Currently six to eight youngsters live in 60 cottages. Each is under the direction of a married couple called Family Teachers who act as parents, teachers, and counselors. The purpose is to provide family life.
In 1979, girls were admitted for the first time to Boys Town. Their first graduation class from Boys Town High School was in 1983.
The opening of the Boys Town National Research Hospital® in 1977 was another significant development. The hospital is a center for boys and girls with hearing and speech problems as well as other communication disorders. It has two sites. One is in downtown Omaha while the other is on the campus.
Father Valentine J. Peter became director upon Father Hupp’s retirement in 1985. He expanded Boys Town’s national presence as sites were established across the country. New research-based outcomes focusing on child and family care served a skyrocketing number of children and families.
In 1985, the village of Boys Town was named a National Historic Landmark by the U.S. Department of the Interior. It is Nebraska’s only National Historic Landmark District. Boys Town has won the America’s Promise Alliance “100 Best Communities for Young People” award multiple times.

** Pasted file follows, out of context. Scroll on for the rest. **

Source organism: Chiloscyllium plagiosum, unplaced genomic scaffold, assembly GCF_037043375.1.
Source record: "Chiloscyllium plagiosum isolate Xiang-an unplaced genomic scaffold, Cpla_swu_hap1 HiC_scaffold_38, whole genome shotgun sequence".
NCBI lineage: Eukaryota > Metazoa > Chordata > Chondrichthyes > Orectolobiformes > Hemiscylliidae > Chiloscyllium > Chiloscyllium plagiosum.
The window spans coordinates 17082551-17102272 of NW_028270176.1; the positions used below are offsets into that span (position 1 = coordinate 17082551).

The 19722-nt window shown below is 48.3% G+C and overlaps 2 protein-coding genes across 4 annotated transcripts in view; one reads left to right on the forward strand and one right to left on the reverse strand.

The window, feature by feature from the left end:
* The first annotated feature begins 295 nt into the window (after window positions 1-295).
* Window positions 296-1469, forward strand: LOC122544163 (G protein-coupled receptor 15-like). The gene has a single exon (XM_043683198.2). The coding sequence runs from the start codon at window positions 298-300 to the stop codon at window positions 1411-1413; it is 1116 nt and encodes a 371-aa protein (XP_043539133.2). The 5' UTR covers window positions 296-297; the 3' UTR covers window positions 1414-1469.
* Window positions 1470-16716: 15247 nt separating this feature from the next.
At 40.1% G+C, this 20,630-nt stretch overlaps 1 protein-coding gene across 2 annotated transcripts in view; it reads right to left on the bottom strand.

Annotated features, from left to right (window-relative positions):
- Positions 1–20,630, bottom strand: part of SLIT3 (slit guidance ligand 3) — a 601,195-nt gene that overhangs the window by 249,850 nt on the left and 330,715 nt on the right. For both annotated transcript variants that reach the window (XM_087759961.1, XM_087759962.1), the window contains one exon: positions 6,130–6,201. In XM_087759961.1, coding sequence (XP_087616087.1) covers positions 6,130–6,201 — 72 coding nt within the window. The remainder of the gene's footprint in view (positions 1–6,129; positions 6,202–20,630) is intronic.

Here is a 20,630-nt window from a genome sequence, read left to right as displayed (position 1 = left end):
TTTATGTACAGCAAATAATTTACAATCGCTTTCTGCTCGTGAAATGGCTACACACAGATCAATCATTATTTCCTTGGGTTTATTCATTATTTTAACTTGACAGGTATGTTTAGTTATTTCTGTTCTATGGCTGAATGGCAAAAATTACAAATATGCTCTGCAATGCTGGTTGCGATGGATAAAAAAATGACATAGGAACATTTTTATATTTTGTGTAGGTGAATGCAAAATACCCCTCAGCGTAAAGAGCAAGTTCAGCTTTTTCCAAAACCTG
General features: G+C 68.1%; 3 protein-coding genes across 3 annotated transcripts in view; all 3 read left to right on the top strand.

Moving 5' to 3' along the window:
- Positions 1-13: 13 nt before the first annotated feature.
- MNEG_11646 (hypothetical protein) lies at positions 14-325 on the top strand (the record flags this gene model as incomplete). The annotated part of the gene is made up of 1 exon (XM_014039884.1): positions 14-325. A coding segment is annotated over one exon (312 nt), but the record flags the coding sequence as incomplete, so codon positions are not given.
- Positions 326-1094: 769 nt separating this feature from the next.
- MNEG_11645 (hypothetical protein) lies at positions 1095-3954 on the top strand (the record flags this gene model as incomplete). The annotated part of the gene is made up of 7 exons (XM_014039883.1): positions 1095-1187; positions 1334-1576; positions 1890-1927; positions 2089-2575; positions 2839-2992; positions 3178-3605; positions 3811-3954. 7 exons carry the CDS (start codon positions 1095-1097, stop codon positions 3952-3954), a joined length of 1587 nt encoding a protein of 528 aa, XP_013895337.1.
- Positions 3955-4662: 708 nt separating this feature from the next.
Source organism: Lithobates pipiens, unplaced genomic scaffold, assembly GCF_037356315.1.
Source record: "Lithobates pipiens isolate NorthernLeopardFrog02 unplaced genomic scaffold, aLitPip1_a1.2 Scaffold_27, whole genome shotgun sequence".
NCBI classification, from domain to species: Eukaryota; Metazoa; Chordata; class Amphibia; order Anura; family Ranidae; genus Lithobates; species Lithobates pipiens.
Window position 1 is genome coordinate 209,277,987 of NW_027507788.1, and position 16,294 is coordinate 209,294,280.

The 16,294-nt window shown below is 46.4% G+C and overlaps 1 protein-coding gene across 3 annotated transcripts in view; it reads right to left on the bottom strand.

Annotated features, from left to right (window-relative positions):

In 1989, a 24/7 National Hotline was established to provide support and guidance to parents and children with problems ranging from child discipline issues, drug and sexual abuse, depression, bullying, and threats of suicide. Contact them at 1-800-448-3000. They can be reached by email, texting, or live chatting. Godfather Pizza is a corporate sponsor.
Father Steven E. Boes became the current director in July 2005. He has maintained the national scope, continuing nine sites in seven states. Boys Town youth, family, and community as well as health services now touch the lives of two million people nationwide annually. Youngsters, with the average age being ten to sixteen, continue to come because of court cases, being wards of the state, and private placement.